“So-o-o, what did you guys do on your honeymoon?”
The tone and delivery made it clear: wrinkles and liver spots have nothing in common with love.
The inquisitor was a twenty-something wielding more questions than sense, a grand-niece hailing from one side or the other of their blended families. She stood in the defiant, lock-kneed stance of goofs everywhere. Her arms were crossed as if her interrogation was not only reasonable but an answer was her right; to ignore it would be an unforgivable affront.
She presented as a sort-of-adult version of the irritating, pudgy child she must have been. Desperately wanting to be taken seriously, she was amusing in her emo splendor, with the exception of the shocking green mohawk seeming to sprout from her otherwise-sooty hair like a genetically-modified Martian Bird of Paradise plant. The oversized Saints jersey with Brees on the back did not seem to help.
The question and follow-up prompt had been double-dipped in arrogance, as if only the young could experience marital enchantment and anyone 50 and above should close their shutters so as to not embarrass the rest of Earth.
Herb and Charlace, well into retirement years, had been relaxing quietly in the shade beside the trickling waterfall. Their chaise-lounges were close together, with only a small table between them holding the coffee they’d both been enjoying, and a tablet softly playing Pandora’s Dinner Jazz in the background.
Both had full heads of silvery-platinum hair, and looked and acted fit. They’d swum long enough to cool down and had been appreciating the waning pumpkiny sun as it dried them off.
Herb stood, stepped into his khaki cargo shorts, tucking his now-dry purple Adidas swim trunks in, and zipped his thin lime-green hoodie halfway up. Then he silently sat back down, playing dumb, nose buried once again in his book. Charlace wasn’t so kind. She had no idea why they’d attracted the girl’s attention just then. But she did know the young busybody peppering them with questions would not shut up until she’d gotten some kind of rise out of the older woman. Charlace didn’t feel she and her recently-new husband needed to respond, but it seemed clear her nosey, condescending great-niece was not hint-oriented.
Waiting an appropriate tick or two, Charlace eyed the inquisitor as one might while aiming at a fly with a yellow plastic swatter. She might’ve even wedged a tock in.
“We did crossword puzzles and watched seagulls. I knitted, and he took naps.” The fine edge of her sarcasm sung and keened like running a moistened finger around water-filled glasses. Ashley bent one knee in exasperation, locking it again and making that “UH-uhh!” huffing noise that blesses adults’ hearts everywhere.
Charlace sat, quietly observing the girl. Where do any of these kids learn their social skills? She acts 14, not 24. And does she have any idea how silly and needy she looks? Sighing, she said, “Ashley, it’s none of your business. Your attitude reeks, and you’re too old to be acting like you are. We don’t owe you anything you can run and immediately tell your gossipy friends. But because someday you may grow up enough to seek some adult counsel, I’ll answer you.”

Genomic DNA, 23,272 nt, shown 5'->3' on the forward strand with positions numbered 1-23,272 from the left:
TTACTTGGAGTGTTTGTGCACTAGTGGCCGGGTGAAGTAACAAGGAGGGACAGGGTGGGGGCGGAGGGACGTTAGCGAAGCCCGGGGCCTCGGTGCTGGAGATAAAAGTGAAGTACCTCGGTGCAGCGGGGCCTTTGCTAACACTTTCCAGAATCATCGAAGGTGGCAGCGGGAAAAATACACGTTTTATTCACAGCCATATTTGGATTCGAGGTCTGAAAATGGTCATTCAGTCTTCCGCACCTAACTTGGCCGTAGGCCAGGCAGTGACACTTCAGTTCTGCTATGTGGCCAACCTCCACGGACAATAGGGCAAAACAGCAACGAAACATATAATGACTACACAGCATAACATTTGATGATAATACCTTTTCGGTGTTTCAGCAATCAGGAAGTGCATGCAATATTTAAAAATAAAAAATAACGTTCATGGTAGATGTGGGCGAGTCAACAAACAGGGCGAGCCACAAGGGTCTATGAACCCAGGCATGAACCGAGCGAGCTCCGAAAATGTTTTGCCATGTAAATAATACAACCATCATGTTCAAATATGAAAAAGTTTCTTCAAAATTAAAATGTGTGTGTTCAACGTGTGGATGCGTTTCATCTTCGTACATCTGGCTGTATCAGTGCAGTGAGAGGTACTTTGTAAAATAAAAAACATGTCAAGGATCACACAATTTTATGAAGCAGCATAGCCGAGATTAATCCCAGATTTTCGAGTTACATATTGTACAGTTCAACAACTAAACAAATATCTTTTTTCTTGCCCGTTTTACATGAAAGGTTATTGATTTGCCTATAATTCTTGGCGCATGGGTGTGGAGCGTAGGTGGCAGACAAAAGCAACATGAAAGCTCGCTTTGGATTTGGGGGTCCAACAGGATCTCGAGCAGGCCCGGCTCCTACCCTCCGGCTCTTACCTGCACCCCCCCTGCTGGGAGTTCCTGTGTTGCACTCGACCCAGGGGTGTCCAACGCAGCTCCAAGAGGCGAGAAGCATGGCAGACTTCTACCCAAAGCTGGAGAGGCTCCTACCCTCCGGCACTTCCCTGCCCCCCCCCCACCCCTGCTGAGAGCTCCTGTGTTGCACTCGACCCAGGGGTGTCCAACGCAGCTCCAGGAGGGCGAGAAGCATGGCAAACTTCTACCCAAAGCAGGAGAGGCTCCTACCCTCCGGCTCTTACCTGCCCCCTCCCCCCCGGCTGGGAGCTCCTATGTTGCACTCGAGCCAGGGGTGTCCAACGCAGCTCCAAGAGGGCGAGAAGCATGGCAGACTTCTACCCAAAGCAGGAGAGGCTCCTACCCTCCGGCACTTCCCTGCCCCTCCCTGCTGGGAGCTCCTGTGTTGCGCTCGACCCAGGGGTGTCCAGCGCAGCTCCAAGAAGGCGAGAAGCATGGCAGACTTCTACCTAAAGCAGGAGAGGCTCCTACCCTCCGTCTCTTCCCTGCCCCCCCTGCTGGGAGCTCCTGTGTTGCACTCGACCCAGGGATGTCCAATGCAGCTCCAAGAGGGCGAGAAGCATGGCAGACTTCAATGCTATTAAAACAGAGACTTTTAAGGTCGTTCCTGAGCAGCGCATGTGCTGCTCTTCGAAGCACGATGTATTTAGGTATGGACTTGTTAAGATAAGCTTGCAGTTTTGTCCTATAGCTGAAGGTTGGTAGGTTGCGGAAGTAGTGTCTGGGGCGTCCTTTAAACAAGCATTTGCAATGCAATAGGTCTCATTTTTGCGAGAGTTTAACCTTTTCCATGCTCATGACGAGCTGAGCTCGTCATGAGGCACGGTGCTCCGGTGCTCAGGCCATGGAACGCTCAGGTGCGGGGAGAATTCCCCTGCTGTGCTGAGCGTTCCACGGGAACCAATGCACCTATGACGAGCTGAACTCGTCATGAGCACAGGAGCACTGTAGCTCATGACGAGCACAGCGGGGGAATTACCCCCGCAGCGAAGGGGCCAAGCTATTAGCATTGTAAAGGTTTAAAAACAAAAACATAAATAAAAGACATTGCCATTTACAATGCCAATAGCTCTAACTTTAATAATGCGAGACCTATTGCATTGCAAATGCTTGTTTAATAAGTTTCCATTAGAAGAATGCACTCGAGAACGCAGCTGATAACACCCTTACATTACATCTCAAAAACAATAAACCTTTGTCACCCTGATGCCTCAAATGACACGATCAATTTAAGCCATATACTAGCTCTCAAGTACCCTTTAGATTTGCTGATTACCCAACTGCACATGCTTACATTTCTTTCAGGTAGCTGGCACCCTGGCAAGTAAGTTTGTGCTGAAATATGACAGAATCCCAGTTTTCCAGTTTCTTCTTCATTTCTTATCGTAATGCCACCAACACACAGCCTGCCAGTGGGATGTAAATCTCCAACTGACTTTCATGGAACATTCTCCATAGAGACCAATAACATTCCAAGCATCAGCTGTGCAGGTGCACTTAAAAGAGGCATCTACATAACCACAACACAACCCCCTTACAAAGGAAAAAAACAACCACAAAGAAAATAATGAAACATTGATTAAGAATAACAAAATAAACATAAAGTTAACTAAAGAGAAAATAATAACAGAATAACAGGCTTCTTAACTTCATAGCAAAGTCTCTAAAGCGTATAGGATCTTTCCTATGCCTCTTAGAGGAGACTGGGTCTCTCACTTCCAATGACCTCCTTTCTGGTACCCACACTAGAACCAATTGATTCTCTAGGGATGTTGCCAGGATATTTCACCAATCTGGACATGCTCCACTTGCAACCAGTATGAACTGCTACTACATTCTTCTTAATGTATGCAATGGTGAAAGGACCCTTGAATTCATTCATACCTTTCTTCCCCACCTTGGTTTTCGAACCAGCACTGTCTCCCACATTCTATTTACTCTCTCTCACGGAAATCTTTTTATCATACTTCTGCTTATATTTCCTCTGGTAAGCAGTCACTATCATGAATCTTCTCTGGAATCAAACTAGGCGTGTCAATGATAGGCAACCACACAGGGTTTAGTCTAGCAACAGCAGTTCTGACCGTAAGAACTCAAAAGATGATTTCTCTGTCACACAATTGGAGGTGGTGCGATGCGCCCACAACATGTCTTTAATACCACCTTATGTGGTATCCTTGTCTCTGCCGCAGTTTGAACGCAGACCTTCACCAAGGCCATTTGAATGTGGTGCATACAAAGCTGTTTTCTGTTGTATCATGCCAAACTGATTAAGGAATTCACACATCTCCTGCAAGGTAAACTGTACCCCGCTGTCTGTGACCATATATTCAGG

The younger woman nodded, and her eyes took on the mein of a puppy anticipating a Milk Bone.
“We ordered a lot of cabin service coffee and took turns sharing meaningful Scripture passages from our respective morning quiet time, as well as from the books we brought with us to sit on our private veranda and read.” She held her patented wry, glinting eye contact just long enough to be rewarded by the slight rise of pinkishness in Ashley’s cheeks, then resumed reading. At least she retains enough sense to register embar—
“Oh, come on—you tryna convince me that’s ‘all’ you did?”
Taking a slow, deep breath, Charlace reluctantly turned toward Her Rudeness, allowed into her gaze a bit of the rich, smoky mahogany heat only those who roused her feelings had ever seen, cocked her right eyebrow and purred, “Did I ‘say’ that’s all we did?” Standing, she pulled Herb’s red-and-gray flannel shirt she’d borrowed up onto her shoulders, and dropped the book into her bag. Leaning over to pick it up, she reached down and lightly brushed Herb’s silver hair back out of his face.
“I’m going in now, LeRoy.”
With that, she grabbed her Howya Bean travel mug, and sauntered past the gaping, momentarily-silent younger woman.
Witnesses later affirmed there might’ve been a little extra hip action as the stunning platinum/silver-haired grandma brushed past the snotty, self-important Ashley. As Charlace disappeared around the corner of the pool house, the girl’s tongue came unstuck.
Brow creased and mouth scrunched in disbelief as only The Young And The Brainless seem able to pull off, she stared down at Herb. “But your name’s not LeRoy! It’s—” The normally taciturn gentleman had had enough as well.
“Your great-aunt is an avid NCIS fan, as am I. She wanted to pick a pet name for me, and it turns out to be LeRoy.” He smiled at her consternation of two old, creaky grayhairs acting so—so . . . He picked up the tablet, sliding it into one of his cargo shorts’ big pockets. Book and coffee mug in hand, he excused himself and brushed past her as well, amused at her stunned and awkward silence.
She couldn’t stand it. “Wait! What—what’s your pet name for her?” He glanced back and grinned as he rounded the corner.
© D. Dean Boone, September 2018